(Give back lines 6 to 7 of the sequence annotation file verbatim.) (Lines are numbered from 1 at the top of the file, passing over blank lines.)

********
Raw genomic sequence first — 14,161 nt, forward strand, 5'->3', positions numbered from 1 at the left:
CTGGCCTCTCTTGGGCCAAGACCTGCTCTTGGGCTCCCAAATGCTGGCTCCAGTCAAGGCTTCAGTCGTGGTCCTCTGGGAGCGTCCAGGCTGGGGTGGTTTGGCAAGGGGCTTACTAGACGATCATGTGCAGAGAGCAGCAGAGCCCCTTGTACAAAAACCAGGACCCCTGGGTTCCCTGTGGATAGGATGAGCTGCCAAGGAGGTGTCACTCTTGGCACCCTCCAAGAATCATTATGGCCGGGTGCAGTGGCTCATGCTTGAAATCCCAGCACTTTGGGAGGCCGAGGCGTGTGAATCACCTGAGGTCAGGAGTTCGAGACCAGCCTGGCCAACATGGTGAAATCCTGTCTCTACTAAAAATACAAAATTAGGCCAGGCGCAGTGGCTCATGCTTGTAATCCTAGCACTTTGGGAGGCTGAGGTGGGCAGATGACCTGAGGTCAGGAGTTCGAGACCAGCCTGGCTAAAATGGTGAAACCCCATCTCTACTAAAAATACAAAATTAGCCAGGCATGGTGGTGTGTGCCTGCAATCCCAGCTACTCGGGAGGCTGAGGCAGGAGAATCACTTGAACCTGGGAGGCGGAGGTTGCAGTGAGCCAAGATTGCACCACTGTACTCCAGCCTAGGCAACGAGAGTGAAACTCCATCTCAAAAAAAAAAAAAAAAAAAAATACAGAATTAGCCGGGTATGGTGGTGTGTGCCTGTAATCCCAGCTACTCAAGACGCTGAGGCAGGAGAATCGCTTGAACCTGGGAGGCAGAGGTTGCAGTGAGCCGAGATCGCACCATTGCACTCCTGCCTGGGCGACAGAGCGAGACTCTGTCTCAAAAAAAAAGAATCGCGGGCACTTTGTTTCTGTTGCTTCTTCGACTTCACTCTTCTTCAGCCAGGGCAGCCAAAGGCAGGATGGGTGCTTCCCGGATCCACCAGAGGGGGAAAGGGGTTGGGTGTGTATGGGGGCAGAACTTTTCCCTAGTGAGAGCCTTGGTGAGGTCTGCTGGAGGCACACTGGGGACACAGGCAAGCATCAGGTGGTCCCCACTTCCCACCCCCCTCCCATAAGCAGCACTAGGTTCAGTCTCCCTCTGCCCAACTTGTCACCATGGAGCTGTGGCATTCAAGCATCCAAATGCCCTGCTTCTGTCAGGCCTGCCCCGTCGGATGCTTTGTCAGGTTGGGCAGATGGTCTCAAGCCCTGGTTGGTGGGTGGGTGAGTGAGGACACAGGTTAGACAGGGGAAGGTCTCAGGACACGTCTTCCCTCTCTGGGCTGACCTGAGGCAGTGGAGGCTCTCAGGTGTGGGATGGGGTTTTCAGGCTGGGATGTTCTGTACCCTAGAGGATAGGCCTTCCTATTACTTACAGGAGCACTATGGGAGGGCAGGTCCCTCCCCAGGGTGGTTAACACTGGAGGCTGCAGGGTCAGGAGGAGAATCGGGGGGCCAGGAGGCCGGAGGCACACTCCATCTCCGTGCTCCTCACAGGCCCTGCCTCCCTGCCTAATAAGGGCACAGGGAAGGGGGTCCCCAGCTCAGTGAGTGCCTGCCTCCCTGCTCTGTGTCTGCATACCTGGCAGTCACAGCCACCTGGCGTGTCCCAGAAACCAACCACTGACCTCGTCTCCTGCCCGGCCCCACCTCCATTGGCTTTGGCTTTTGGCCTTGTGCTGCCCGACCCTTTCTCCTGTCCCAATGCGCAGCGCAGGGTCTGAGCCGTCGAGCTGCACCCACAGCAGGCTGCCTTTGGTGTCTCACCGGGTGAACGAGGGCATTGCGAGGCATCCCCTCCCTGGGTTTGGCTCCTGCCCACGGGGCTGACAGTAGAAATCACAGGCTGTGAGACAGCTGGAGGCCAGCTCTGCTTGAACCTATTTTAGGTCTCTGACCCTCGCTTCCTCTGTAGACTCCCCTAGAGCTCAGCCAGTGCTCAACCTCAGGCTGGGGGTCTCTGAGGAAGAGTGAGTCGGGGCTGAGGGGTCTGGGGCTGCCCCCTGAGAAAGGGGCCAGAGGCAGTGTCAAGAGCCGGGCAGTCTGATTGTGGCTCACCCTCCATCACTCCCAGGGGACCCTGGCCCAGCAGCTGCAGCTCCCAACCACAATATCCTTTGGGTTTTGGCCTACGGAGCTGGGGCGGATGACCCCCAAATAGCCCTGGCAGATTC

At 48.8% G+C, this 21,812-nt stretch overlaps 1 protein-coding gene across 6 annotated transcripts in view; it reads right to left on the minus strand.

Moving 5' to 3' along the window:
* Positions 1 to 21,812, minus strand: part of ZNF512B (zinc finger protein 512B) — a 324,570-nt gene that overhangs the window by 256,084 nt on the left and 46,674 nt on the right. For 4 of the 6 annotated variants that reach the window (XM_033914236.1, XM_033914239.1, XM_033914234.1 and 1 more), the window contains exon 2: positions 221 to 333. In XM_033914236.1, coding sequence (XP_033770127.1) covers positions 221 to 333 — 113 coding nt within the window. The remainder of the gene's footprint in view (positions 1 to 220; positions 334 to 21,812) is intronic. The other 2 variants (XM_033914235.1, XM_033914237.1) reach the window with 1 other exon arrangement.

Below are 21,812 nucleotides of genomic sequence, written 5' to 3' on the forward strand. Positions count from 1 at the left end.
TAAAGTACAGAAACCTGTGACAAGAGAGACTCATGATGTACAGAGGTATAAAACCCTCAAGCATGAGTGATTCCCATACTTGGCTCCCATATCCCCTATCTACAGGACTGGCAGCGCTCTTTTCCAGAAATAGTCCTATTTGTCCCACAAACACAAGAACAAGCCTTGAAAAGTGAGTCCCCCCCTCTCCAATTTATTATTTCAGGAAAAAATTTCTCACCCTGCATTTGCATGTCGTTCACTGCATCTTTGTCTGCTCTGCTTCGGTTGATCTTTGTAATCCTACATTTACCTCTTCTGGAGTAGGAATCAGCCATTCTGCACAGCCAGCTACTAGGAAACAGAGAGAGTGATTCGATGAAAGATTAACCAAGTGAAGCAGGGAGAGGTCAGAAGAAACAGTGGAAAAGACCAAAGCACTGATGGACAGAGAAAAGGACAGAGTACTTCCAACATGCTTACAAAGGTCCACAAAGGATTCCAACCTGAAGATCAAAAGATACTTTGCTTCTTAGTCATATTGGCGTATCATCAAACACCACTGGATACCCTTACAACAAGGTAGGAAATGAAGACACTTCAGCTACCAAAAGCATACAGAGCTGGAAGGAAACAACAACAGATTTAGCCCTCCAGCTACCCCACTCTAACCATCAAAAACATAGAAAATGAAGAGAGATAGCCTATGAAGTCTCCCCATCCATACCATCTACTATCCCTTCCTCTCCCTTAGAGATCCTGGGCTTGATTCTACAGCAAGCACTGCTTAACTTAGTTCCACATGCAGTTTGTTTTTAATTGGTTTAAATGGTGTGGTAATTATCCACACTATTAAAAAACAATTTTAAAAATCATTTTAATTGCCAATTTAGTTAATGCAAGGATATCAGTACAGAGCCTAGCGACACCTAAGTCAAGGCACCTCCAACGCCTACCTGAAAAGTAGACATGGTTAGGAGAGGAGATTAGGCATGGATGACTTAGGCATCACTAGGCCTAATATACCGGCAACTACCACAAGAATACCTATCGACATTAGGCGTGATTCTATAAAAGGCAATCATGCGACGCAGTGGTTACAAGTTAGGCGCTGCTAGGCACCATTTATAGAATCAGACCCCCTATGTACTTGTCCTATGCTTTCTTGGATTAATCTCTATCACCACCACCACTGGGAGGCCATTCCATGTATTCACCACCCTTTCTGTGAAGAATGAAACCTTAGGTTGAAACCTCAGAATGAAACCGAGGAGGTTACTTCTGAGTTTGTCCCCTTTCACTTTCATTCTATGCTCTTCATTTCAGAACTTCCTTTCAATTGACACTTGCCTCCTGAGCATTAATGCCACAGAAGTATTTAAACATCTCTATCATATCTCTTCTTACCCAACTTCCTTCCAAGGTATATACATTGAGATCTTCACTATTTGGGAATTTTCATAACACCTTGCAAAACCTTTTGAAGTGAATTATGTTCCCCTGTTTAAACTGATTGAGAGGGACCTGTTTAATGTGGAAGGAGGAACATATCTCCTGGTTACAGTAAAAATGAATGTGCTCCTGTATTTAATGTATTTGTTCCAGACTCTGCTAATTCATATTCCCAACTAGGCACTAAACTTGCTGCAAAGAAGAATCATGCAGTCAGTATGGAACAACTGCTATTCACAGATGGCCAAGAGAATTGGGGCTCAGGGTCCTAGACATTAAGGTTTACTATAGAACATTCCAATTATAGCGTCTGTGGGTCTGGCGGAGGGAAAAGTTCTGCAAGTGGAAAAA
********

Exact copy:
Below are 21,812 nucleotides of genomic sequence, written 5' to 3' on the forward strand. Positions count from 1 at the left end.
TAAAGTACAGAAACCTGTGACAAGAGAGACTCATGATGTACAGAGGTATAAAACCCTCAAGCATGAGTGATTCCCATACTTGGCTCCCATATCCCCTATCTACAGGACTGGCAGCGCTCTTTTCCAGAAATAGTCCTATTTGTCCCACAAACACAAGAACAAGCCTTGAAAAGTGAGTCCCCCCCTCTCCAATTTATTATTTCAGGAAAAAATTTCTCACCCTGCATTTGCATGTCGTTCACTGCATCTTTGTCTGCTCTGCTTCGGTTGATCTTTGTAATCCTACATTTACCTCTTCTGGAGTAGGAATCAGCCATTCTGCACAGCCAGCTACTAGGAAACAGAGAGAGTGATTCGATGAAAGATTAACCAAGTGAAGCAGGGAGAGGTCAGAAGAAACAGTGGAAAAGACCAAAGCACTGATGGACAGAGAAAAGGACAGAGTACTTCCAACATGCTTACAAAGGTCCACAAAGGATTCCAACCTGAAGATCAAAAGATACTTTGCTTCTTAGTCATATTGGCGTATCATCAAACACCACTGGATACCCTTACAACAAGGTAGGAAATGAAGACACTTCAGCTACCAAAAGCATACAGAGCTGGAAGGAAACAACAACAGATTTAGCCCTCCAGCTACCCCACTCTAACCATCAAAAACATAGAAAATGAAGAGAGATAGCCTATGAAGTCTCCCCATCCATACCATCTACTATCCCTTCCTCTCCCTTAGAGATCCTGGGCTTGATTCTACAGCAAGCACTGCTTAACTTAGTTCCACATGCAGTTTGTTTTTAATTGGTTTAAATGGTGTGGTAATTATCCACACTATTAAAAAACAATTTTAAAAATCATTTTAATTGCCAATTTAGTTAATGCAAGGATATCAGTACAGAGCCTAGCGACACCTAAGTCAAGGCACCTCCAACGCCTACCTGAAAAGTAGACATGGTTAGGAGAGGAGATTAGGCATGGATGACTTAGGCATCACTAGGCCTAATATACCGGCAACTACCACAAGAATACCTATCGACATTAGGCGTGATTCTATAAAAGGCAATCATGCGACGCAGTGGTTACAAGTTAGGCGCTGCTAGGCACCATTTATAGAATCAGACCCCCTATGTACTTGTCCTATGCTTTCTTGGATTAATCTCTATCACCACCACCACTGGGAGGCCATTCCATGTATTCACCACCCTTTCTGTGAAGAATGAAACCTTAGGTTGAAACCTCAGAATGAAACCGAGGAGGTTACTTCTGAGTTTGTCCCCTTTCACTTTCATTCTATGCTCTTCATTTCAGAACTTCCTTTCAATTGACACTTGCCTCCTGAGCATTAATGCCACAGAAGTATTTAAACATCTCTATCATATCTCTTCTTACCCAACTTCCTTCCAAGGTATATACATTGAGATCTTCACTATTTGGGAATTTTCATAACACCTTGCAAAACCTTTTGAAGTGAATTATGTTCCCCTGTTTAAACTGATTGAGAGGGACCTGTTTAATGTGGAAGGAGGAACATATCTCCTGGTTACAGTAAAAATGAATGTGCTCCTGTATTTAATGTATTTGTTCCAGACTCTGCTAATTCATATTCCCAACTAGGCACTAAACTTGCTGCAAAGAAGAATCATGCAGTCAGTATGGAACAACTGCTATTCACAGATGGCCAAGAGAATTGGGGCTCAGGGTCCTAGACATTAAGGTTTACTATAGAACATTCCAATTATAGCGTCTGTGGGTCTGGCGGAGGGAAAAGTTCTGCAAGTGGAAAAA